Later that night, Al Zahed said she called her husband. He tried to lighten the mood with a couple jokes, but she said she was still far too panicked to sleep.

“I wake up, I tweet. I wake up, I open Facebook. I want to see what’s happening,” she said. ”All I can think of (is) how I ran. All I can remember (is) when I ran.”

What caused the blast remains unclear, but it appears to have been triggered by a fire and it struck with the force of an earthquake.

READ MORE: Huge explosions rock Beirut with widespread damage, injuries

It was the most powerful explosion ever seen in the city, which was split in half by the 1975-1990 civil war and has endured conflicts with neighbouring Israel and periodic bombings and terror attacks.

There was no evidence the explosion was an attack. Instead, many Lebanese blamed it on decades of corruption and poor governance by the entrenched political class that has ruled the tiny Mediterranean country since the civil war.

Lebanon was experiencing a severe economic crisis that has ignited mass protests in recent months. Its health system is confronting a surge of COVID-19, and there were concerns the virus could spread further as people flooded into hospitals.

Al Zahed said she’s still trying to come to terms with what happened, noting that because of her age, she was spared from much of Lebanon’s recent tragedy.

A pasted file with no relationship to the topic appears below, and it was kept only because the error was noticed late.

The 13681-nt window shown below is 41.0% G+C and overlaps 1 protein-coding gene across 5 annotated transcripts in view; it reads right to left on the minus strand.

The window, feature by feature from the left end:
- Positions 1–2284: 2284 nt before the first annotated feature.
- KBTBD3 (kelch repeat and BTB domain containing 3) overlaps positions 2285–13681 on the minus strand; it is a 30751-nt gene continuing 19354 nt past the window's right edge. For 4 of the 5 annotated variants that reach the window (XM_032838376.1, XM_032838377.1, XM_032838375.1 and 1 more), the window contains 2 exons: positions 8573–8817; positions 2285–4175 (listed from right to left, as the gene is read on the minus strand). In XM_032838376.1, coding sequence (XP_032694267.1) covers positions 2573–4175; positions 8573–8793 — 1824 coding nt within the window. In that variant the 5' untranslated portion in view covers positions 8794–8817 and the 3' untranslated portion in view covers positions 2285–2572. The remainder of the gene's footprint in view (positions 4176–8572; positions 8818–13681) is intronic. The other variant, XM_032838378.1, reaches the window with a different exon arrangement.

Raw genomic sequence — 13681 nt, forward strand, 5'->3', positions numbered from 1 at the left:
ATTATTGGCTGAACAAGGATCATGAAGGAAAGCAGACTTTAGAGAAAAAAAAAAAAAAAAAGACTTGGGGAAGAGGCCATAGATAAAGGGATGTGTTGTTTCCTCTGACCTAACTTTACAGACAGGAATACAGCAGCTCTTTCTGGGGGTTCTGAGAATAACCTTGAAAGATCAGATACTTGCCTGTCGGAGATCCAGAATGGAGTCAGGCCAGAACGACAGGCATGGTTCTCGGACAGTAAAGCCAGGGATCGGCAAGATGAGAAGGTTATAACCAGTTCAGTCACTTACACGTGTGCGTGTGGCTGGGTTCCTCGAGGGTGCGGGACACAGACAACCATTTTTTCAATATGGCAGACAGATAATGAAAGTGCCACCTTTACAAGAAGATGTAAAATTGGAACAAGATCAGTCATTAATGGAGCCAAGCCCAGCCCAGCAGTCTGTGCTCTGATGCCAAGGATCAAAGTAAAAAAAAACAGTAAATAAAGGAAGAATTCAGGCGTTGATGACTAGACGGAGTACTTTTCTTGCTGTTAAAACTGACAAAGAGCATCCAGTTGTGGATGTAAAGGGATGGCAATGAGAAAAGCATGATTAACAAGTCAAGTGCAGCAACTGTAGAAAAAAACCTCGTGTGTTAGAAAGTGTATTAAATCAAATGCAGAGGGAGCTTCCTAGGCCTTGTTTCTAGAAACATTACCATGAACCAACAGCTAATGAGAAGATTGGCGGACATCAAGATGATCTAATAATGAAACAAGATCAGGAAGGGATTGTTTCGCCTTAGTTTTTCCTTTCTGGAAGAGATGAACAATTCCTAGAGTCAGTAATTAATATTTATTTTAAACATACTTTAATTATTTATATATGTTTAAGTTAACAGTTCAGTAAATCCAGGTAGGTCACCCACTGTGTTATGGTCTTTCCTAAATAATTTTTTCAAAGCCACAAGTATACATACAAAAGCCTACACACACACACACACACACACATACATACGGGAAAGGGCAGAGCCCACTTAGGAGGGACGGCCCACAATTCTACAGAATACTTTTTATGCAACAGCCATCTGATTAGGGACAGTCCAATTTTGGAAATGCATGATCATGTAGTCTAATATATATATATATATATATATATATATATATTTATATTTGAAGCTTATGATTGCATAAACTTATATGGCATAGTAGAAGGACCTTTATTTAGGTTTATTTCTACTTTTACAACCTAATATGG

“I’m 24 years old. I didn’t live through any other big Lebanese wars,” Al Zahed said. “I was too young for the one in 2006, and I didn’t pass through any trauma before like this one. It was really scary.”

— With files from The Associated Press

Hina Alam, The Canadian Press


Like us on Facebook and follow us on Twitter.

Want to support local journalism during the pandemic? Make a donation here.

Middle East

Get local stories you won't find anywhere else right to your inbox.
Sign up here

Just Posted

Workers from the Quesnel Child and Youth Support Society prepare Christmas hampers in 2019. The society was one of seven recipients of funding in the first round of the Emergency Community Support Fund. The Quesnel Community Foundation is now accepting donations for the second round of funding and is urging local groups to apply before Oct. 30. (Facebook)
Quesnel Community Foundation urges area groups to apply for COVID-19 relief funding

The deadline to apply for Round 2 of the Emergency Community Support Fund is Oct. 30

The best photo of the Fraser River Walking Bridge taken on Oct. 23 or 24 will be rewarded with a donation to the Polio Plus Fund on behalf of the Rotary Club of Quesnel. (File Photo - Quesnel Cariboo Observer)
Quesnel’s footbridge set for scarlet spotlight

The Fraser River Footbridge will be bathed in red light to mark World Polio Day Oct. 23 and 24

A police officer speaks to a driver during last year’s Shift Into Winter event in Quesnel. The annual road check reminds drivers to slow down and be safe during winter. (Karen Powell Photo - Quesnel Cariboo Observer)
It’s time to Shift into Winter

The annual campaign offers winter driving tips

Jeff Malin nears the finish line Sunday, Oct. 11 in downtown Quesnel. (Lindsay Chung Photo - Quesnel Cariboo Observer)